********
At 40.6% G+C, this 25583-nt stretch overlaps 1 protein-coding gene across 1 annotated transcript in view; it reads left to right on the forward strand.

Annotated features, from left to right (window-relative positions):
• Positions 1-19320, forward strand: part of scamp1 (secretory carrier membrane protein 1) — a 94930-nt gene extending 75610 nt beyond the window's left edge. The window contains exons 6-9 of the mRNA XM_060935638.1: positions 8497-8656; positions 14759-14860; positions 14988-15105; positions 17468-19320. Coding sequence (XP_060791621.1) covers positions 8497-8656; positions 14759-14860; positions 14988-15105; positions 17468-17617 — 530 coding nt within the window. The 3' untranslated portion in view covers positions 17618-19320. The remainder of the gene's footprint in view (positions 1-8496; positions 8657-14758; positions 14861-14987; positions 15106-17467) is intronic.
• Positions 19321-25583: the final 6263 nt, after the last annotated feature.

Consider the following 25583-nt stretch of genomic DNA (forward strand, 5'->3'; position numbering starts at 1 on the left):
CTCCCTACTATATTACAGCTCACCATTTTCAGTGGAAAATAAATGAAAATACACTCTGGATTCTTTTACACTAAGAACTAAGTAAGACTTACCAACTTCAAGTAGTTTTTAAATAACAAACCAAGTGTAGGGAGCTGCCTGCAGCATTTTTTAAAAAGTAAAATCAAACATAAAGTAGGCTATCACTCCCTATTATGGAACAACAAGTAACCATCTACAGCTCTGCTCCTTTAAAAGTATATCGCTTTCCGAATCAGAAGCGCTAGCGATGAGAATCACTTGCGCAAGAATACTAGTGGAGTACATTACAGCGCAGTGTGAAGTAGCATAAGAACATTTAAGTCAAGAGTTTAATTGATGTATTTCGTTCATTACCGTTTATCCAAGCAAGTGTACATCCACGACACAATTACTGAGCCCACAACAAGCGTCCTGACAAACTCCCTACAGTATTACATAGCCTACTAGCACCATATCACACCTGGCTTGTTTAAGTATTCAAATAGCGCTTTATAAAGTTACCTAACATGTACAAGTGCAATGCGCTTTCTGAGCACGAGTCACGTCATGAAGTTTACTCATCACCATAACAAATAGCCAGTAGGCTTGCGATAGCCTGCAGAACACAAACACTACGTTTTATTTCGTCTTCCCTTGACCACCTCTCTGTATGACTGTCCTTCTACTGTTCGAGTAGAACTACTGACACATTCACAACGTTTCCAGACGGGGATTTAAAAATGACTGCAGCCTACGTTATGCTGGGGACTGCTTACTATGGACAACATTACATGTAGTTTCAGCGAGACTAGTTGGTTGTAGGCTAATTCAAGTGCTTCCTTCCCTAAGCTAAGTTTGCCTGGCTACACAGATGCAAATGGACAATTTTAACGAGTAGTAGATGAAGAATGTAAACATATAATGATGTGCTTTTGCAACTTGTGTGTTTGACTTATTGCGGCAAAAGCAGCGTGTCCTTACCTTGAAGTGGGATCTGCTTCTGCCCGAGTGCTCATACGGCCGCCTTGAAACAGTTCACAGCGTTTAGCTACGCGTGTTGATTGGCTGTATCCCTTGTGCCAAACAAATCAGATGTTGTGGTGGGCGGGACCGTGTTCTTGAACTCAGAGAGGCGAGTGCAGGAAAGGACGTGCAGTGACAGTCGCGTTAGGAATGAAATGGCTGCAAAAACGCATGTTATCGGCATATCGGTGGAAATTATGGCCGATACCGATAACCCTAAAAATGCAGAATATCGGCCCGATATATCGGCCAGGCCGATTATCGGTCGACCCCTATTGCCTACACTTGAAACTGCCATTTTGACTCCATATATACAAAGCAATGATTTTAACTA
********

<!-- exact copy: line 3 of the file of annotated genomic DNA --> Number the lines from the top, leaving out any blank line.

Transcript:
• Positions 1-19320, forward strand: part of scamp1 (secretory carrier membrane protein 1) — a 94930-nt gene extending 75610 nt beyond the window's left edge. The window contains exons 6-9 of the mRNA XM_060935638.1: positions 8497-8656; positions 14759-14860; positions 14988-15105; positions 17468-19320. Coding sequence (XP_060791621.1) covers positions 8497-8656; positions 14759-14860; positions 14988-15105; positions 17468-17617 — 530 coding nt within the window. The 3' untranslated portion in view covers positions 17618-19320. The remainder of the gene's footprint in view (positions 1-8496; positions 8657-14758; positions 14861-14987; positions 15106-17467) is intronic.